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director of the director of security, and that is where we got most of the information and that and the written pdb, and he authorized it and knew it, and the statement by the senate democrats for partisan purptss that the president didn't know what was going on is a flat out lie. in fact, it is a cheap shot piece of political business that was not bipartisan nor involving this any discussion of the people involved in the program. >> you have -- >> why would you give that credence? >> and let me ask you this, why would you have thumbed out in the cia the same intelligence community that didn't get it right on wmds in iraq are and why are you so confident that they are telling you the truth on this? >> because i though them, and i have known men for years that i have trusted intimately with the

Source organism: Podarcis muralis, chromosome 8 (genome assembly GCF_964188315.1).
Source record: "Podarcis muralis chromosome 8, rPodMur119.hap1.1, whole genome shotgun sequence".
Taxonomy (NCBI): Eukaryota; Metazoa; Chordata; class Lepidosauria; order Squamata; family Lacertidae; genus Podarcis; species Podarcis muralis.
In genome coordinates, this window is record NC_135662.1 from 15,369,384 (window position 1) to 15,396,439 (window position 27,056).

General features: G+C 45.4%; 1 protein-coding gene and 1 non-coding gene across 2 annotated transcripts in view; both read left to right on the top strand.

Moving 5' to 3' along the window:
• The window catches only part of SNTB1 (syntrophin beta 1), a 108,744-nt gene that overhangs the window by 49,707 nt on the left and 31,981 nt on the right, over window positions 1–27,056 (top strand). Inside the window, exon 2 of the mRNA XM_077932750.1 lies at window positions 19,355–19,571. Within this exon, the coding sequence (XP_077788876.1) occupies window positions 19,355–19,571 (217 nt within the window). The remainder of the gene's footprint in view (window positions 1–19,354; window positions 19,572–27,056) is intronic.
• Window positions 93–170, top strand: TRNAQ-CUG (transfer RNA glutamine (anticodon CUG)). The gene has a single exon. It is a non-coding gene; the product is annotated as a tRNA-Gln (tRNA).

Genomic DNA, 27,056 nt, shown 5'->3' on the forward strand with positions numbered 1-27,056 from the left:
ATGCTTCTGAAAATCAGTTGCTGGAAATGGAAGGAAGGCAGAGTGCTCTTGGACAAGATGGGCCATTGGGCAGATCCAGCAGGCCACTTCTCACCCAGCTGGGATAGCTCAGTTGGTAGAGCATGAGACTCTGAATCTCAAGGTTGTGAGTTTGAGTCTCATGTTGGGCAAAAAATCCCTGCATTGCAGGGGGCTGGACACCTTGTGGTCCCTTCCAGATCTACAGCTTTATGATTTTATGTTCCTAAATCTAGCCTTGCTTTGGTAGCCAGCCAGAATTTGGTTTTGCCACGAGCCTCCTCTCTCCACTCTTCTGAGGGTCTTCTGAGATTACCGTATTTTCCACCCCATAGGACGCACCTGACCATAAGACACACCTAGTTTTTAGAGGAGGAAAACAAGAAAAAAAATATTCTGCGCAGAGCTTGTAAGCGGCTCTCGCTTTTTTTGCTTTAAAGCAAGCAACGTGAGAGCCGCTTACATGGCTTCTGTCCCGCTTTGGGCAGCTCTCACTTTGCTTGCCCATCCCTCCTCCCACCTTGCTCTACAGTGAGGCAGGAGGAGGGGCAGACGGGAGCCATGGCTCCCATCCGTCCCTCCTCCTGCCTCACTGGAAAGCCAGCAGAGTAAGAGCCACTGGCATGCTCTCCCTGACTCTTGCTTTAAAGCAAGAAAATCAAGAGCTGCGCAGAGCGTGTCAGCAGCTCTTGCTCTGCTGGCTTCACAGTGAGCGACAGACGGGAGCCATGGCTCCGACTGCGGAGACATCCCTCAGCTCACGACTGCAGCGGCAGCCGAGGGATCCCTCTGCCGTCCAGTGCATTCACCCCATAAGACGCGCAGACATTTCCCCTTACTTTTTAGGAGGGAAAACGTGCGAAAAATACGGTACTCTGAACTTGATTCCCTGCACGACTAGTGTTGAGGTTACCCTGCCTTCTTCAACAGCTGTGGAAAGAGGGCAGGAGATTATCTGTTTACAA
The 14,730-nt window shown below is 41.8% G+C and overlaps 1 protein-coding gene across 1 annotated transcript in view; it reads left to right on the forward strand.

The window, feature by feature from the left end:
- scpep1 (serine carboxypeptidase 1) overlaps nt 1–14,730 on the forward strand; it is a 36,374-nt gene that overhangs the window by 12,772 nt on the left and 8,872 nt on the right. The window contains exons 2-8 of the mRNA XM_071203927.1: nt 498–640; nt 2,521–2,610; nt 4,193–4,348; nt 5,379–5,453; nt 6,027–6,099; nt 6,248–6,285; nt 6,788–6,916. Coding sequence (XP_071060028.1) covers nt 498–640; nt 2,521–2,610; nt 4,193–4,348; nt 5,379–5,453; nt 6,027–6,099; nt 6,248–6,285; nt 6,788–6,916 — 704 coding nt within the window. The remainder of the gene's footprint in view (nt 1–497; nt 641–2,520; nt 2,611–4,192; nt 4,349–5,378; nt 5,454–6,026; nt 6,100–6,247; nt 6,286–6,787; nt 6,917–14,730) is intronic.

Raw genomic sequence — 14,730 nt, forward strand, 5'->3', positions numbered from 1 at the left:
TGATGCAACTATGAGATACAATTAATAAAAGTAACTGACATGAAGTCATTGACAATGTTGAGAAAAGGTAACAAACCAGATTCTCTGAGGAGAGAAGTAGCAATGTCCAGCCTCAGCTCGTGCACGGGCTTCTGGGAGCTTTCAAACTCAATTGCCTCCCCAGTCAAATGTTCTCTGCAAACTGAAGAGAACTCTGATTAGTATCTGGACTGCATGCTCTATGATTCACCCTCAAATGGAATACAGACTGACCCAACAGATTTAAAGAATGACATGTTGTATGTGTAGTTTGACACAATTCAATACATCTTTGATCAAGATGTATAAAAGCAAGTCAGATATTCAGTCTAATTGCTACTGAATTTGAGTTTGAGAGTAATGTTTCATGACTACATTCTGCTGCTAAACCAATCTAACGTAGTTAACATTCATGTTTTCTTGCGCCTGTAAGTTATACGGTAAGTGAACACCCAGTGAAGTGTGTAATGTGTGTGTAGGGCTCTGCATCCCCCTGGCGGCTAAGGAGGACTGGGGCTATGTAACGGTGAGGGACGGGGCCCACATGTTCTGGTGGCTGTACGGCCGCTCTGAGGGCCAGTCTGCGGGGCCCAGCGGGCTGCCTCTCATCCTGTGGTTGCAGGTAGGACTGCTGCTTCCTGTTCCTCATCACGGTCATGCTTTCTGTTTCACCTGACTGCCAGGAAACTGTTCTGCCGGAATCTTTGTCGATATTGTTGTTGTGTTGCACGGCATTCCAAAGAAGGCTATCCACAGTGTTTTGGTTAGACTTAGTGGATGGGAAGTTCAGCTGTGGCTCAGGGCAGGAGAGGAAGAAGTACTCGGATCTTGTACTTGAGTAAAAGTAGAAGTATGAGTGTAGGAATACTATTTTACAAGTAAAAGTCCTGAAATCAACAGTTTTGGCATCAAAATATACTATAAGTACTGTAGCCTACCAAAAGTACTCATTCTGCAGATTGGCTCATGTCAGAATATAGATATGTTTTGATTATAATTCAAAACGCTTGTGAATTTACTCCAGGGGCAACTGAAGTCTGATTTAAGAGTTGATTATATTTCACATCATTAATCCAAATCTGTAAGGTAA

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difficult problems they have dealt with. and jose rodriguez is one of the outstanding officers there, and i know what they were asked to do and i am perfectly co comfortable with that, and they deserve the praise and to be decorate and not harassed. can you imagine out there now as an officer of the agency and you were understo undertaking a difficult task and the president approved it and the department of justice approved it and then later some politician on capitol hill would come back to want a piece of your fannie, and it is a difficult proposition that this is even discussed. >> and this is ben emerson, a special envoy of the human right, and he wants a criminal probe. he says it is time to take action and the individuals responsible for what he calls a criminal conspiracy in the report should be brought to justice and the u.s. is legally